AA 23 302 20 .288 .402 .576 .978

LaPorta was ranked as the 23rd best prospect by Baseball America to open the 2008 season. He primarily played 1B in college and was named the 2007 Southeastern Conference Player of the Year with Florida and was a 1st Team All-American at DH. The Brewers drafted him with the seventh overall pick in 2007.

Despite struggling in the outfield and being a natural first baseman, Milwaukee shifted LaPorta to the outfield in the minor leagues. The move made sense for Milwaukee, since they had Prince Fielder entrenched at 1B. LaPorta became a tradable commodity for Milwaukee after the emergence of corner outfielders Ryan Braun and Corey Hart.

This does not discount LaPorta’s value though, as he is far and away the best offensive prospect in a deep Brewer’s farm system. According to Jay at LGT, “LaPorta immediately becomes the best prospect in the Indians organization, or at worst a very close second to Triple-A LHP David Huff, another first-rounder having an outstanding season.”

There’s an excellent chance LaPorta will be contributing in the Majors by 2009. Cleveland will probably evaluate him in Buffalo before promoting him, but don’t let his Class-AA tag fool you. LaPorta is the real deal and should fill in a major hole in the Tribe’s offense for years to come.

It will be interesting to see how LaPorta’s presence affects Ryan Garko’s future with Cleveland. Garko is having a terrible season where he was supposed to be a major cog in the offense. I would not be surprised if Garko is traded before the start of the 2009 season, but Cleveland would definitely be selling low at this point.

Rob Bryson, RHP - 20 years old

Level Age IP ERA WHIP K / BB HR / IP
Rk 19 54.0 2.67 1.13 5.83 .037
A 20 55.0 4.25 1.15 3.65 .054

Bryson is only 20 years old and has not progressed past Class-A yet. As such, it’s difficult to draw much from his one and a half seasons of low minor league ball. Fortunately, Tony Lastoria obtained a scouting report from Brian Kapellusch and was kind enough to post it. Here’s what Kapellusch had to say on the young righty:

Draft & Follow guy, with a really great strikeout rate. He's got a very plus slider, and a decent fastball. I think he projects as a reliever, possibly a closer, but I suppose he could start if he developed a third pitch. Obviously he's only in A-ball, so he's got a way to go, but the Brewers wouldn't have signed him as a DFE player if they didn't think he was worth it.

Zach Jackson, LHP - 25 years old

Level Age IP ERA WHIP K / BB HR / IP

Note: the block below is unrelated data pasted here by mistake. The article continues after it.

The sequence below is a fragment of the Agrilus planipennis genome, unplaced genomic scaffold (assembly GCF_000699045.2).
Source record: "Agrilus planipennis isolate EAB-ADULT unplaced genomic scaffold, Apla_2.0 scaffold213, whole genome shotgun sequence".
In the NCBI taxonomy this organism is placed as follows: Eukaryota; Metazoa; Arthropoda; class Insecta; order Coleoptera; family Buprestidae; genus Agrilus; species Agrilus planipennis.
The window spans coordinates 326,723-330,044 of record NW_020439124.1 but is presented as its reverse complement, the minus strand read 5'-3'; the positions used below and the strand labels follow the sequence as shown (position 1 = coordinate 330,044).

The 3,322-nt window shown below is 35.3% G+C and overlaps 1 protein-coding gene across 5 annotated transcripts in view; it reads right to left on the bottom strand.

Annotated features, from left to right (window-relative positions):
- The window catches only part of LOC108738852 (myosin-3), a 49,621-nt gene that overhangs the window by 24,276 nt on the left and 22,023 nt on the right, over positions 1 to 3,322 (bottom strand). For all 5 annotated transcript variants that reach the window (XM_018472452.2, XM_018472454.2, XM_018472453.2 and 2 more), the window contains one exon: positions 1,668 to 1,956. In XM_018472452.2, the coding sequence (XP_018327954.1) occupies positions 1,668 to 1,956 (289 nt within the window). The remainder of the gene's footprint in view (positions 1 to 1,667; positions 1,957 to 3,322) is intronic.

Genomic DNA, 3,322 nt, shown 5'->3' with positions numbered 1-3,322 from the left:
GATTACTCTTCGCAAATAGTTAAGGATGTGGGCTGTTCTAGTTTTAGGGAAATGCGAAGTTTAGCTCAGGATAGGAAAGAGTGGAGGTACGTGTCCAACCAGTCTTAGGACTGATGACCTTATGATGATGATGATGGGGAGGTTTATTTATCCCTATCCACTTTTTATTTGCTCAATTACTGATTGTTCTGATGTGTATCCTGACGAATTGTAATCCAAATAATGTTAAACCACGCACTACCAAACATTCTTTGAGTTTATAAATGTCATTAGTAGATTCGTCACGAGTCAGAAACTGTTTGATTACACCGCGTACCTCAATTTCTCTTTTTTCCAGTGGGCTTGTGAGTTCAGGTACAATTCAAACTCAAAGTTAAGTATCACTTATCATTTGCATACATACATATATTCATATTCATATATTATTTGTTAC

MLB 23 38.1 5.40 1.62 1.57 .157
AAA 24 169.2 4.46 1.46 1.92 .076
AAA 25 57.1 7.85 1.73 1.88 .174
MLB (MIL) 25 3.2 4.91 1.91 0.5 0.00

seems like a typical throw in player and I think his stats speak for themselves. He may be used as a long reliever for the remainder of 2008, but I doubt we’ll be seeing him in Cleveland next season unless he makes some major improvements in AAA.

Player to be Named Later

The PTBNL is actually a crucial part to this deal, but major media outlets have been glossing over it for some reason. According to a report by Castrovince, "it is believed the player to be named will either be Class A third baseman Taylor Green or Double-A outfielder Michael Brantley, both of whom are considered prime prospects."

Part of the reason I waited to write about the trade was because I was waiting to find out who the second major piece of the deal was. Apparently, Cleveland has until the end of the regular season to make their decision, but I doubt they’ll linger past the July 31 trade deadline. The Front Office has been knee deep in scouting reports the past few weeks, so they probably have a good idea of who they want and are just wrapping up some loose ends.

See Ya CC

On a personal note, I’m very sad to see Sabathia leave. He was by far the most electric and accomplished pitcher to ever take the mound for Cleveland during the Jacobs Field era and will be missed. I had been bracing for his departure since Spring Training, so I guess any frustration I might have felt in this case has already eroded away.

In a way, Sabathia’s departure isn’t much different than Thome or Ramirez or any of the other Free Agency Villains Cleveland fans usually bring up. Sabathia would have certainly left for more money and to be closer to his California home (the latter I can’t blame him for), yet most fans still seem fairly warm towards CC (myself included). I guess the fact he was traded first and we actually got some value back for one our departing stars makes a big difference in how the situation is perceived. Baseball is weird like that.

I am glad Sabathia was able to experience one more playoff run in a Cleveland uniform and finally win his Cy Young award (I knew he’d win one eventually). So adíos CC and good luck in Milwaukee. Just don’t sign with New York or Boston, ok?